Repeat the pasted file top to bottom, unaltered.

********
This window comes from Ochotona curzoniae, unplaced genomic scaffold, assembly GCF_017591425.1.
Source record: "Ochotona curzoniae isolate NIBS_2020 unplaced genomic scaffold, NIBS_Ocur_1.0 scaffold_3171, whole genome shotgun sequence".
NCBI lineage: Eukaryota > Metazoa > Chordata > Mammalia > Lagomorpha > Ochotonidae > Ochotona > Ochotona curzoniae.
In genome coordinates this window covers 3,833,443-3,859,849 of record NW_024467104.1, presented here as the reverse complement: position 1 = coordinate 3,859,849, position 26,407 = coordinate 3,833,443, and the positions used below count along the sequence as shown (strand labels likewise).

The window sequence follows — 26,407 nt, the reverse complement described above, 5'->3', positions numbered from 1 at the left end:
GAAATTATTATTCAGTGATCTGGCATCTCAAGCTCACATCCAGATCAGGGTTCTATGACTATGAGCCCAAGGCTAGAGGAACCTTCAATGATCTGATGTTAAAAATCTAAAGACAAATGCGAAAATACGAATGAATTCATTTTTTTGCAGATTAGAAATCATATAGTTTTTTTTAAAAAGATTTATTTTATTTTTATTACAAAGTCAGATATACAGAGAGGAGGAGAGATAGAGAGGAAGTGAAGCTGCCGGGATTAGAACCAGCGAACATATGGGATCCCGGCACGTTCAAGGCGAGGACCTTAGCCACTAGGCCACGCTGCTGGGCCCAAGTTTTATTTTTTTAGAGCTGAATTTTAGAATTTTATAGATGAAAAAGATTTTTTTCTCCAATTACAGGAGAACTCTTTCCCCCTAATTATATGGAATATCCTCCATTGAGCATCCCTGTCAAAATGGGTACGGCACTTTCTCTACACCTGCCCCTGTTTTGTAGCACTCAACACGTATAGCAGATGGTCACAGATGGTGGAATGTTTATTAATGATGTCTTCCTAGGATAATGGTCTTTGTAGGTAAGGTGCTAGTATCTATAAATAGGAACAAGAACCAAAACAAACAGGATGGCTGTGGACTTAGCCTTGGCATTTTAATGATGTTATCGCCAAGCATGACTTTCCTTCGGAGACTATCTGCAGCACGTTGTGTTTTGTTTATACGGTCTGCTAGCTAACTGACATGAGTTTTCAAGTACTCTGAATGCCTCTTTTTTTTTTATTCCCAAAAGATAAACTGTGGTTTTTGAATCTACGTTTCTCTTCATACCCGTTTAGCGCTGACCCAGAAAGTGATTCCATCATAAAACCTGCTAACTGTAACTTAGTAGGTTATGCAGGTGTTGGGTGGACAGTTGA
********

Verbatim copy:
This window comes from Ochotona curzoniae, unplaced genomic scaffold, assembly GCF_017591425.1.
Source record: "Ochotona curzoniae isolate NIBS_2020 unplaced genomic scaffold, NIBS_Ocur_1.0 scaffold_3171, whole genome shotgun sequence".
NCBI lineage: Eukaryota > Metazoa > Chordata > Mammalia > Lagomorpha > Ochotonidae > Ochotona > Ochotona curzoniae.
In genome coordinates this window covers 3,833,443-3,859,849 of record NW_024467104.1, presented here as the reverse complement: position 1 = coordinate 3,859,849, position 26,407 = coordinate 3,833,443, and the positions used below count along the sequence as shown (strand labels likewise).

The window sequence follows — 26,407 nt, the reverse complement described above, 5'->3', positions numbered from 1 at the left end:
GAAATTATTATTCAGTGATCTGGCATCTCAAGCTCACATCCAGATCAGGGTTCTATGACTATGAGCCCAAGGCTAGAGGAACCTTCAATGATCTGATGTTAAAAATCTAAAGACAAATGCGAAAATACGAATGAATTCATTTTTTTGCAGATTAGAAATCATATAGTTTTTTTTAAAAAGATTTATTTTATTTTTATTACAAAGTCAGATATACAGAGAGGAGGAGAGATAGAGAGGAAGTGAAGCTGCCGGGATTAGAACCAGCGAACATATGGGATCCCGGCACGTTCAAGGCGAGGACCTTAGCCACTAGGCCACGCTGCTGGGCCCAAGTTTTATTTTTTTAGAGCTGAATTTTAGAATTTTATAGATGAAAAAGATTTTTTTCTCCAATTACAGGAGAACTCTTTCCCCCTAATTATATGGAATATCCTCCATTGAGCATCCCTGTCAAAATGGGTACGGCACTTTCTCTACACCTGCCCCTGTTTTGTAGCACTCAACACGTATAGCAGATGGTCACAGATGGTGGAATGTTTATTAATGATGTCTTCCTAGGATAATGGTCTTTGTAGGTAAGGTGCTAGTATCTATAAATAGGAACAAGAACCAAAACAAACAGGATGGCTGTGGACTTAGCCTTGGCATTTTAATGATGTTATCGCCAAGCATGACTTTCCTTCGGAGACTATCTGCAGCACGTTGTGTTTTGTTTATACGGTCTGCTAGCTAACTGACATGAGTTTTCAAGTACTCTGAATGCCTCTTTTTTTTTTATTCCCAAAAGATAAACTGTGGTTTTTGAATCTACGTTTCTCTTCATACCCGTTTAGCGCTGACCCAGAAAGTGATTCCATCATAAAACCTGCTAACTGTAACTTAGTAGGTTATGCAGGTGTTGGGTGGACAGTTGA